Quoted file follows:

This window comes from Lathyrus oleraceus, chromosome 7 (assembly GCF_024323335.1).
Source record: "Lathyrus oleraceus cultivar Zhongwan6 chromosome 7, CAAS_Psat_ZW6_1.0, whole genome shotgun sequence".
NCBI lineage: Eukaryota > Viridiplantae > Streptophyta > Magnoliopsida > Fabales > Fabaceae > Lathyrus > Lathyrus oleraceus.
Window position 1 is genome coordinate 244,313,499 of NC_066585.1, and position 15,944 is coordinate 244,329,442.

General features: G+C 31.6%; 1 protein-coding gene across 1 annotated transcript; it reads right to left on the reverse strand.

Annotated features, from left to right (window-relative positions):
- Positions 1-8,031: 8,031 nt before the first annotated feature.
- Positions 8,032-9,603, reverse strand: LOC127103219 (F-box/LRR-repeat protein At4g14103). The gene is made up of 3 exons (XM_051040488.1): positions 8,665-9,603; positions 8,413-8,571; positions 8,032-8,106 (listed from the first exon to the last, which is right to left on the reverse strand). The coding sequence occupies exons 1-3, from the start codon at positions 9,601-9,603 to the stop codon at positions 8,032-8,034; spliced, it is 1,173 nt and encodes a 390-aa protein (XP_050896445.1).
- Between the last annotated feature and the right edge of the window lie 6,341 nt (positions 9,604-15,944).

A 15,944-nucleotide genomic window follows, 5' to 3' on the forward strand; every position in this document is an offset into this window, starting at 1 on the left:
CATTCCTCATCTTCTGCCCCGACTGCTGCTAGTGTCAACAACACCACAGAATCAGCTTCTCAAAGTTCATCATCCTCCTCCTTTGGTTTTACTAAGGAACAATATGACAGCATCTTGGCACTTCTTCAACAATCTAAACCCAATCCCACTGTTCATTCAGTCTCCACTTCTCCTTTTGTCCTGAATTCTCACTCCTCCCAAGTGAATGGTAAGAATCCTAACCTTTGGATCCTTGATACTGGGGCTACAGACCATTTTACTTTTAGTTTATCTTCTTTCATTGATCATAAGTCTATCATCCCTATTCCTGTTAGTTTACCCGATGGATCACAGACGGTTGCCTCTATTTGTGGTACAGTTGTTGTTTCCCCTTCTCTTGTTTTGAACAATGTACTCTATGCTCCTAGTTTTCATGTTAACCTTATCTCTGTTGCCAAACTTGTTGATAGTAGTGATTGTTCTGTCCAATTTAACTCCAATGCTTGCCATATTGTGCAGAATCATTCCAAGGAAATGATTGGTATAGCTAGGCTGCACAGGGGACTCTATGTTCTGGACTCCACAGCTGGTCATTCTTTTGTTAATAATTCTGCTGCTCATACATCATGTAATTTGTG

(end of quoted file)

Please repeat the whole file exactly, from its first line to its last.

This window comes from Lathyrus oleraceus, chromosome 7 (assembly GCF_024323335.1).
Source record: "Lathyrus oleraceus cultivar Zhongwan6 chromosome 7, CAAS_Psat_ZW6_1.0, whole genome shotgun sequence".
NCBI lineage: Eukaryota > Viridiplantae > Streptophyta > Magnoliopsida > Fabales > Fabaceae > Lathyrus > Lathyrus oleraceus.
Window position 1 is genome coordinate 244,313,499 of NC_066585.1, and position 15,944 is coordinate 244,329,442.

General features: G+C 31.6%; 1 protein-coding gene across 1 annotated transcript; it reads right to left on the reverse strand.

Annotated features, from left to right (window-relative positions):
- Positions 1-8,031: 8,031 nt before the first annotated feature.
- Positions 8,032-9,603, reverse strand: LOC127103219 (F-box/LRR-repeat protein At4g14103). The gene is made up of 3 exons (XM_051040488.1): positions 8,665-9,603; positions 8,413-8,571; positions 8,032-8,106 (listed from the first exon to the last, which is right to left on the reverse strand). The coding sequence occupies exons 1-3, from the start codon at positions 9,601-9,603 to the stop codon at positions 8,032-8,034; spliced, it is 1,173 nt and encodes a 390-aa protein (XP_050896445.1).
- Between the last annotated feature and the right edge of the window lie 6,341 nt (positions 9,604-15,944).

A 15,944-nucleotide genomic window follows, 5' to 3' on the forward strand; every position in this document is an offset into this window, starting at 1 on the left:
CATTCCTCATCTTCTGCCCCGACTGCTGCTAGTGTCAACAACACCACAGAATCAGCTTCTCAAAGTTCATCATCCTCCTCCTTTGGTTTTACTAAGGAACAATATGACAGCATCTTGGCACTTCTTCAACAATCTAAACCCAATCCCACTGTTCATTCAGTCTCCACTTCTCCTTTTGTCCTGAATTCTCACTCCTCCCAAGTGAATGGTAAGAATCCTAACCTTTGGATCCTTGATACTGGGGCTACAGACCATTTTACTTTTAGTTTATCTTCTTTCATTGATCATAAGTCTATCATCCCTATTCCTGTTAGTTTACCCGATGGATCACAGACGGTTGCCTCTATTTGTGGTACAGTTGTTGTTTCCCCTTCTCTTGTTTTGAACAATGTACTCTATGCTCCTAGTTTTCATGTTAACCTTATCTCTGTTGCCAAACTTGTTGATAGTAGTGATTGTTCTGTCCAATTTAACTCCAATGCTTGCCATATTGTGCAGAATCATTCCAAGGAAATGATTGGTATAGCTAGGCTGCACAGGGGACTCTATGTTCTGGACTCCACAGCTGGTCATTCTTTTGTTAATAATTCTGCTGCTCATACATCATGTAATTTGTG